Other Raiders Worthy Of The HOF...

Angry Pope

All Raider
Feb 2, 2006
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Marcos Bretón: Other Raiders worthy of Canton

By Marcos Bretón

Published 12:01 am PDT Friday, July 7, 2006

The preparations are in full swing in Canton, Ohio, where in less than a month John Madden will be enshrined in the Pro Football Hall of Fame.
It's a long overdue acknowledgment of a transcendent football figure, but the shadow cast by the epic Raiders coach and broadcaster isn't his alone.

Madden has Raiders on his tail, lined up deservedly behind him for a bronze bust and a piece of football immortality.

Whether those Raiders will ever get to Canton and don the yellow blazers bestowed on Hall of Fame members is anyone's guess.

But they deserve to be there.

It would be justice to see Jim Plunkett's eyes grow moist on a Canton dais while recalling his roots as a prep star in 1960s San Jose.

Just as it would be fitting to hear Tom Flores recall his late father, Tomas Cervantes Flores -- an immigrant from Durango in Mexico -- who didn't know what football was when young Tom began playing it as a Fresno-area high schooler in the 1950s.

But by the time Flores was graduating from Sanger High School in 1954, bound for the quarterback position at the University of the Pacific, Tom Sr. was a football fanatic who lived to see his son win two Super Bowls as the Raiders coach in 1981 and 1984.

"He loved football, lived for football," Flores said by phone on Thursday, recalling the pivotal man in his life who lived to be 96.

By the time he died two years ago, Tom Sr. had seen Sanger High name its football stadium after his son, typifying the hope of America and the dreams achieved by the children of immigrants.

"He got to see everything," Flores said.

Almost everything.

If there ever is a Canton enshrinement for Tom Flores, papa will have to be there in spirit.

"I think about it every year about this time," Flores said. "I'd be lying if I didn't think I deserved it."

There are 21 coaches in the NFL Hall of Fame, from George Allen to Bill Walsh. Of those, only six have at least two Super Bowl rings to match Flores, including: Vince Lombardi and Walsh.

Some legends like George Halas coached before there were Super Bowls. But Hall of Famers in Allen, Bud Grant and Marv Levy were a combined 0-9 in Super Bowl games.

Naysayers will say Flores finished shy of 100 wins and that there wasn't a big gap between his total wins and losses at 97-87. Allen was 116-47-5, Grant was 158-96-5 and Levy was 154-120.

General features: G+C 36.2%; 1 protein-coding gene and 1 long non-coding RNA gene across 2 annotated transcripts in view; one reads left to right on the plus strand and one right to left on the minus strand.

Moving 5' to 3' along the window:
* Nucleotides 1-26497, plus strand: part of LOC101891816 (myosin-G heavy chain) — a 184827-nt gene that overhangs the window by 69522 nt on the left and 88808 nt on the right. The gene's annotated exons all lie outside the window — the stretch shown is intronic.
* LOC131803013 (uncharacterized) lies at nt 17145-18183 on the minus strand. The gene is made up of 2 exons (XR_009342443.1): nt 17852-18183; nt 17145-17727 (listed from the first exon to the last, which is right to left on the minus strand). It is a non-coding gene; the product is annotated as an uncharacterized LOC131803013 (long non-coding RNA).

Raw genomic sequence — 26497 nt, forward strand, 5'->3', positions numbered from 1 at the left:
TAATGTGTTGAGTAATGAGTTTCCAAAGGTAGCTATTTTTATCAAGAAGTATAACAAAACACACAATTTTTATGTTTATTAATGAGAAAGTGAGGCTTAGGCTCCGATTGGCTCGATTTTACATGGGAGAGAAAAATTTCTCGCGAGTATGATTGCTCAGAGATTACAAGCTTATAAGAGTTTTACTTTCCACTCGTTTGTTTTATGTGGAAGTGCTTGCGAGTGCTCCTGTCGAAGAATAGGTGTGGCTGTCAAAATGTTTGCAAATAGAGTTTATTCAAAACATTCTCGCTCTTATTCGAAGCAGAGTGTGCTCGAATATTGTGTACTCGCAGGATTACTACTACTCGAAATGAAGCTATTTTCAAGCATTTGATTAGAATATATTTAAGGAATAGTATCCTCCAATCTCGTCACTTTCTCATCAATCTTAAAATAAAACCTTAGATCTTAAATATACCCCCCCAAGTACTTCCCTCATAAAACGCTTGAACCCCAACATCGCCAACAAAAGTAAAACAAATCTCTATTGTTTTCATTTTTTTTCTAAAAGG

OK, fine. And no disrespect to Levy, but his Buffalo Bills teams got slaughtered in three out of four consecutive Super Bowls. Before one drubbing, Levy's star running back -- Thurman Thomas -- misplaced his helmet.

But if memory serves, Raiders helmets were all accounted for when they pasted the favored Philadelphia Eagles in 1981 and then crushed the favored -- and defending champion -- Washington Redskins in 1984.

In both games, Flores completely out-coached the celebrated Dick Vermeil and future Hall of Famer himself, Joe Gibbs.

Meanwhile, Plunkett was the Most Valuable Player of the 1981 Super Bowl and was the spiritual leader of the 1983 Raiders, their last Super Bowl winner.

Does Plunkett ever think about getting a bust in Canton?

"Other people bring it up more than I do," Plunkett said by phone Thursday. "I played well in the big games that I played in. Other guys had great seasons but they never won a Super Bowl."

Doubters point to Plunkett's completion rating of just more than 50 percent. Or that he threw more interceptions than touchdown passes and never played in the Pro Bowl.

But he was the NFL Rookie of the Year, Comeback Player of the Year, Super Bowl MVP, 8-2 in postseason games.

"Of all the guys who are not in the Hall of Fame from coast to coast, Jim Plunkett is the one who most obviously belongs," said Bob Oates, who at 91 is the senior member of the Pro Football Hall of Fame Board of Selectors, a 39-member panel comprised of NFL writers.

Still writing for the Los Angeles Times during the NFL season, Oates said antipathy toward Raiders owner Al Davis may work against Raiders Hall of Fame candidates such as Plunkett and Flores -- or Ray Guy and Cliff Branch, for that matter.

"I've always had that feeling," said Oates, who has voted for every single Hall of Fame class dating back to the first in 1963.

There are 32 NFL writers -- one for each NFL team -- on the selection committee with seven additional members, most of whom are based in the Midwest and East Coast.

That has to have an effect on the voting, given that a review of the 243 Hall of Fame inductees shows a strong slant toward men who toiled in the frozen trenches far from California.

Whatever. Madden's coming induction is an opportunity to rectify years of misguided omissions.

The Raiders are a polarizing franchise, have made many mistakes -- and enemies -- over the years.

But Plunkett and Flores were huge in the biggest games of their times. And that should count for a lot more than it has.
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